How can I set up my electric guitar?

A question that we get asked a lot is “How can I set up my electric guitar by myself?”. Doing guitar set-ups takes a good bit of practise, determination, patience and an eye and ear for accuracy. Our guitar technical specialists have been setting up guitars of all makes and models for over 30 years, so here we will give you the best self-help guide, tips and advice for setting up your own guitar.


  • Action: The distance between the strings and the frets of the guitar or bass. This is usually measured at the 12th fret.
  • Frets: The pieces of ‘metal’ that separate each semitone on your guitar or bass. Frets are usually made from about 20% nickel and about 80% copper.
  • Fretboard: The wood on the neck of the guitar between each fret. This is where you hold the string down when playing a note.
  • Truss Rod: A steel bar that runs inside the neck of most guitars (not classical guitars) that allows the adjustment of the curvature of the neck, sometimes known as the relief.
  • Nut: The area at the top of the frets where your strings lie in slotted groves. Usually, these are white or black and constructed from plastic or graphite.
  • Saddle: At the other end of the strings from the Nut, at the bottom of your guitar, each string will sit on a/its saddle. This differs from guitar to guitar. Electric guitars have spring adjustable saddles either for each string or in three saddles, each holding two strings.
  • Tuning pegs: The tightening and loosening mechanism for tuning each string on the guitar.
  • Pick-ups: These are the rectangular objects that are fitted into your guitar’s body underneath the strings. They are magnetic and pick up the sound when you strike a string or play a chord.

A few tips from the guitar repair technicians

  1. Most guitars need a set-up to each player’s particular specifications dependant on the style of music that he or she is playing. You would be right in thinking that your guitar will already be set-up if it is brand new. However, factory setups are done quickly and are essential (as they know that most players will then alter the parameters to suit their playing). Generally, people prefer to have action on their guitar as low as possible as it makes playing the instrument much more comfortable as you don’t have to press the strings down as far or as hard. However, if you set your action too low, the strings will buzz against the frets. There is a fine line between having low action and having buzzing strings; this is where science meets the art!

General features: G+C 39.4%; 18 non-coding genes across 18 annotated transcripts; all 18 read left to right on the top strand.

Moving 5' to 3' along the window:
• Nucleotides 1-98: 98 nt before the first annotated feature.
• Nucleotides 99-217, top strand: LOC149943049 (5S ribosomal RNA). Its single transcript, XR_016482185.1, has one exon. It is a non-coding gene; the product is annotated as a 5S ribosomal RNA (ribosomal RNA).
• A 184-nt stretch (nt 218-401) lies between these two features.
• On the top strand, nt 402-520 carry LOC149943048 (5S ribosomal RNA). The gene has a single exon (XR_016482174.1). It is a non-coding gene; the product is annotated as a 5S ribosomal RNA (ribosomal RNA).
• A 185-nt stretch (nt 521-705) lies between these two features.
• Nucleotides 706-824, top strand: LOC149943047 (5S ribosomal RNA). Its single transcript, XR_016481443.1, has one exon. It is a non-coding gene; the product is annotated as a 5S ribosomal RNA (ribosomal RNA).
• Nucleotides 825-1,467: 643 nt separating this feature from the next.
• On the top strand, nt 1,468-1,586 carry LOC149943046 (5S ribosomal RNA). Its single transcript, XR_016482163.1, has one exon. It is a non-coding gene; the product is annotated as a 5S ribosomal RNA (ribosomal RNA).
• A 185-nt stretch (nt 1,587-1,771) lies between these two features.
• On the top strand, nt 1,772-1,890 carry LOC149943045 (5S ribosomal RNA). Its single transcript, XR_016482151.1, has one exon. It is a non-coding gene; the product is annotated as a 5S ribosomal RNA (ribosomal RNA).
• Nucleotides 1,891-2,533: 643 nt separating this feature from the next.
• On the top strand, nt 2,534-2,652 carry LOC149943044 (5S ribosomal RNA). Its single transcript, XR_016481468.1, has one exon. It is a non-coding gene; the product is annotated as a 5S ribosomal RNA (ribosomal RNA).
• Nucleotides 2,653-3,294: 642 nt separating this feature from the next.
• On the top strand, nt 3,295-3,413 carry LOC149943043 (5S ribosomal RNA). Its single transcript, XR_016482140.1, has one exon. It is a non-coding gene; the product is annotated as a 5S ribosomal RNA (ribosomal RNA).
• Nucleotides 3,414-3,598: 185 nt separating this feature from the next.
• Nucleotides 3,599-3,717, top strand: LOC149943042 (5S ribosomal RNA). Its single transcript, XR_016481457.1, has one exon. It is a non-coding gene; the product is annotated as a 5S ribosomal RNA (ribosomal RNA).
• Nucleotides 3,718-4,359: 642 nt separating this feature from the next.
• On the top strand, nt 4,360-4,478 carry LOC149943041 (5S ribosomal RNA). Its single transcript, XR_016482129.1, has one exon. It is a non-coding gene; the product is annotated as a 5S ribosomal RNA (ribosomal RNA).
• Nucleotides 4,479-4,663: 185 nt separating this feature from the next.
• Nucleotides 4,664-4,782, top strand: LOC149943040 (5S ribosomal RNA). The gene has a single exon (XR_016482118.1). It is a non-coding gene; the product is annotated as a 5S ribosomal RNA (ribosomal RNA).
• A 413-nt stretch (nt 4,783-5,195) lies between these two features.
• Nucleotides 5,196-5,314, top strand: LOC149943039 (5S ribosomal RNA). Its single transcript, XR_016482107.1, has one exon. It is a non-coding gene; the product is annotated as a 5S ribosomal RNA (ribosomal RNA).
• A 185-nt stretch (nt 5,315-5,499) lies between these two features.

2. There are a few different places that need to be altered on your guitar or bass depending on what area of the neck you would like to adjust. For example, the truss rod will generally move the action at the top of your guitar neck, whereas modifying the saddles will move the action lower down the neck. In many cases, both need to be carried out for an excellent set-up.
  3. Guitar strings vibrate at different frequencies. For example, your thick ‘E’ string will move up and down at 82.4 times per second, whereas your thin ‘E’ string will vibrate at a rate of 329.6 times per second. This is why each string needs to be adjusted individually at the saddles. If you have your thick ‘E’ string to low, it will vibrate against the frets and cause a buzzing sound. Whereas, on the thin ‘E,’ you can generally get this slightly lower without this issue occurring. The strings are of different thicknesses also, the thicker the string, the more likelihood of buzzing if adjusted too low.
  4. All guitars need maintenance and looked after, and that means changing the strings, cleaning your guitar, doing set-ups and generally treating your instrument as you would your car.

For more advice, book an appointment with one of our technicians who will be more than happy to talk guitars with you, and what can be done to make your guitar the absolute best that it can be. In our gallery, you can see some guitars that we have already worked on, although we are not the best photographers.